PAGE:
British Columbia cited the priority given to clean energy and job creation as key reasons for halting crypto mining operations.
A government electric utility in the Canadian province of British Columbia will suspend all new electricity requests from cryptocurrency miners for a period of 18 months.
The BC government made the announcement in a statement Dec. 21, saying the pause will allow the government and BC Hydro to develop a permanent framework that better aligns the needs of crypto miners and their residents and businesses can bring. from the region.
Josie Osborne, Secretary of State for Energy, Mines and Low-Carbon Innovation, said the move was taken to preserve the clean energy it provides to its residents and businesses that creates jobs and is greener:
“Cryptocurrency mining consumes massive amounts of electricity to run and cool banks with high-performance computers 24/7, while creating very few jobs in the local economy.”
BC Hydro currently provides services to seven crypto mining farms. Six more are in the advanced stage of system connection with a total of 273 megawatts – these should not be touched.
However, new cryptocurrency mining projects will not be able to initiate the connection process with BC Hydro, and projects in the early stages of the connection process will also be halted, he said, adding that there are 21 cryptocurrency mining projects that are currently a total of 1,403 megawatts of electricity.
The ministry found that this is equivalent to the energy needed to power about 570,000 homes or 2.1 million electric vehicles per year in the province.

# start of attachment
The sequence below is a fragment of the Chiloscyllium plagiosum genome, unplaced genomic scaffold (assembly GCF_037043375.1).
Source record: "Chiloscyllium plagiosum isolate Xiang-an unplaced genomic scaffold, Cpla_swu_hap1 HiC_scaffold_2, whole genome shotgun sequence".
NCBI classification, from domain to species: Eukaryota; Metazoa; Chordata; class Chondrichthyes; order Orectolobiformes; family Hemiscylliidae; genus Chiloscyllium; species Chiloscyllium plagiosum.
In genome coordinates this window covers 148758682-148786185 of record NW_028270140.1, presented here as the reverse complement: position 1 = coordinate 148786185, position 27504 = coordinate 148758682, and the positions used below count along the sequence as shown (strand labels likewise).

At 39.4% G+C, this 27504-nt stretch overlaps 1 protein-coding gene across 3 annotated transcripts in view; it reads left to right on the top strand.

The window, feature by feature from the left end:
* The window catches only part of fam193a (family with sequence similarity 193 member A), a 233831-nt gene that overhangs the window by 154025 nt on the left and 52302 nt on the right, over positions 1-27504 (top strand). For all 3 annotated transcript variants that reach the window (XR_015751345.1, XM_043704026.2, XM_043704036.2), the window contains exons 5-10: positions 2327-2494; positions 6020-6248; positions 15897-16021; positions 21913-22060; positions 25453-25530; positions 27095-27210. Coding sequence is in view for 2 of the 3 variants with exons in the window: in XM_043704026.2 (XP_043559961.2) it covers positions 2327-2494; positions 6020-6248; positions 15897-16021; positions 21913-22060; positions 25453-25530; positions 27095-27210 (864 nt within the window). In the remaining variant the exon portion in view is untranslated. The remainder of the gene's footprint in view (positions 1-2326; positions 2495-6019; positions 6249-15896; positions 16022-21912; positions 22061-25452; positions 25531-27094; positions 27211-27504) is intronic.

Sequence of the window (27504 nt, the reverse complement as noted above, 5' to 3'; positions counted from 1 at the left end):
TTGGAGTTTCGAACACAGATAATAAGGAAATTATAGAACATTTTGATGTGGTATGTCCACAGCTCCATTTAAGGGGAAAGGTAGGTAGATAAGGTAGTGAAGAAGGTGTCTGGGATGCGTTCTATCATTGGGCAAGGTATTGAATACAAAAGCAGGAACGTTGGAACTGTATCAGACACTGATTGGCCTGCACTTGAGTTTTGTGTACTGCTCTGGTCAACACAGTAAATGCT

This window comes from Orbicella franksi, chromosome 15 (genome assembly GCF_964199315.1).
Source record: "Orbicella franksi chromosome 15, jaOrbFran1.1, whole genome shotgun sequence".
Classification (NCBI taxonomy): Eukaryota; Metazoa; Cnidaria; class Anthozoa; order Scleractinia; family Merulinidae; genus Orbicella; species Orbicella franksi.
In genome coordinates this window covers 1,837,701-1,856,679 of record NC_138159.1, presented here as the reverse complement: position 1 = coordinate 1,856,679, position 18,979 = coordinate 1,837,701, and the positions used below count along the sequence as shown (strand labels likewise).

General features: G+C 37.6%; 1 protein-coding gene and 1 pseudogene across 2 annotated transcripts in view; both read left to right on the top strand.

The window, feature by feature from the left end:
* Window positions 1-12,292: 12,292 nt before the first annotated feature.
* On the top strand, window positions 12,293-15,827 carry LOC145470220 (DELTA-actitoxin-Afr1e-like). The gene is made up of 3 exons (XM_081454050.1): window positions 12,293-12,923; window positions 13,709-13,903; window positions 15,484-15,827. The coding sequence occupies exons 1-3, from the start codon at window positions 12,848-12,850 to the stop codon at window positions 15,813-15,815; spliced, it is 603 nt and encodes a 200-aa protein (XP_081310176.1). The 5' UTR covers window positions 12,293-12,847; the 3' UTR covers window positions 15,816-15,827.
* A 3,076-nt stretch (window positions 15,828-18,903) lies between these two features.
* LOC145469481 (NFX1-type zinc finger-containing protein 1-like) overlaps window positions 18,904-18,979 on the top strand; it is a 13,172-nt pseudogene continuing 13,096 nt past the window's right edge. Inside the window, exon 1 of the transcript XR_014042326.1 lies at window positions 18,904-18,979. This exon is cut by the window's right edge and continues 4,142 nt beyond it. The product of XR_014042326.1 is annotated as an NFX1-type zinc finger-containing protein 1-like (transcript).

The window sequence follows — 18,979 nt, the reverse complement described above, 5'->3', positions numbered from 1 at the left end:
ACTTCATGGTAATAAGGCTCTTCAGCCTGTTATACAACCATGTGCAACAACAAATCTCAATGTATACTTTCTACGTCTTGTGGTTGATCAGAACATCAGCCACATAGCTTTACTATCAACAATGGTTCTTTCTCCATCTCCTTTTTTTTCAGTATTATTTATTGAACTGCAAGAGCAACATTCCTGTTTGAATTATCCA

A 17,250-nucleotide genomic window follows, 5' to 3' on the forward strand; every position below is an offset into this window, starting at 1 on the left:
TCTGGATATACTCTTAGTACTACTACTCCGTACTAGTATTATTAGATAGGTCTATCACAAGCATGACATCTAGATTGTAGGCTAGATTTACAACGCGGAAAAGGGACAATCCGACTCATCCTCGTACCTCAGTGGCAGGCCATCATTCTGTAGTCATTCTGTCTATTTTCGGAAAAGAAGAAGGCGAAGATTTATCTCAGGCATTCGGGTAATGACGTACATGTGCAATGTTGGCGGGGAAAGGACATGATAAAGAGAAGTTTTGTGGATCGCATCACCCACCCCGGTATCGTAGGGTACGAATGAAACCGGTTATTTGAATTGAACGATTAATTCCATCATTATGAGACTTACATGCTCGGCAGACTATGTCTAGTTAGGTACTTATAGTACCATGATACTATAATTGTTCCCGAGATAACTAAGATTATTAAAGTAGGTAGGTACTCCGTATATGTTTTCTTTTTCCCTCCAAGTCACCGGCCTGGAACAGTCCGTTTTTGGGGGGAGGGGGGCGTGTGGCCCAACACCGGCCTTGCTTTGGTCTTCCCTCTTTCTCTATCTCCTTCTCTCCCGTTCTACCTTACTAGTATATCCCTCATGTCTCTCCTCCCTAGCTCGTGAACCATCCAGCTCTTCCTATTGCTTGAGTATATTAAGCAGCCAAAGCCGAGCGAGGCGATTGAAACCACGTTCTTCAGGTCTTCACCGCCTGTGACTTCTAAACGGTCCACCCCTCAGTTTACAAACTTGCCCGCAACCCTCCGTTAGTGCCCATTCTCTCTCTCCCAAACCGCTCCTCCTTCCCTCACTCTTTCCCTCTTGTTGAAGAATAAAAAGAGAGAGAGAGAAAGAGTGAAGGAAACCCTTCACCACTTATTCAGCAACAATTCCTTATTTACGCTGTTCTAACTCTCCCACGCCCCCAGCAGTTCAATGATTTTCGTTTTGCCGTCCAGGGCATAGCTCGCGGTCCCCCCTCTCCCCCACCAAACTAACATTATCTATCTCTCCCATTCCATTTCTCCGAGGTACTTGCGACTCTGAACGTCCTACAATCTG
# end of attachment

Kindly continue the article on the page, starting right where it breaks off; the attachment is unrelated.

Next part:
Related: BTC energy consumption increases by 41% in 12 months, increasing regulatory risk
The British Columbia Hydro and Electric Authority released a report titled “Crypto Conundrum” in December 2022, warning that an “unprecedented level” of trade requests to mine cryptocurrencies could strain the available energy supply and result in higher electricity prices for the residents could lead. of British Columbia he remarked:
“BC Hydro’s available energy could be challenged by cryptocurrency mining operations, which could mean less energy for greener activities like electrification or hydrogen production and higher electricity tariffs for British Columbia residents.”
Statista reported that Bitcoin’s annual electricity consumption had hit an all-time high in early 2022, estimated to be higher than Finland’s total electricity consumption, which is estimated at “204.5 TWh per year.”
New York recently became the first US state to impose a moratorium on Proof-of-Work (PoW) mining, banning all new mines that are not 100% dependent on renewable energy.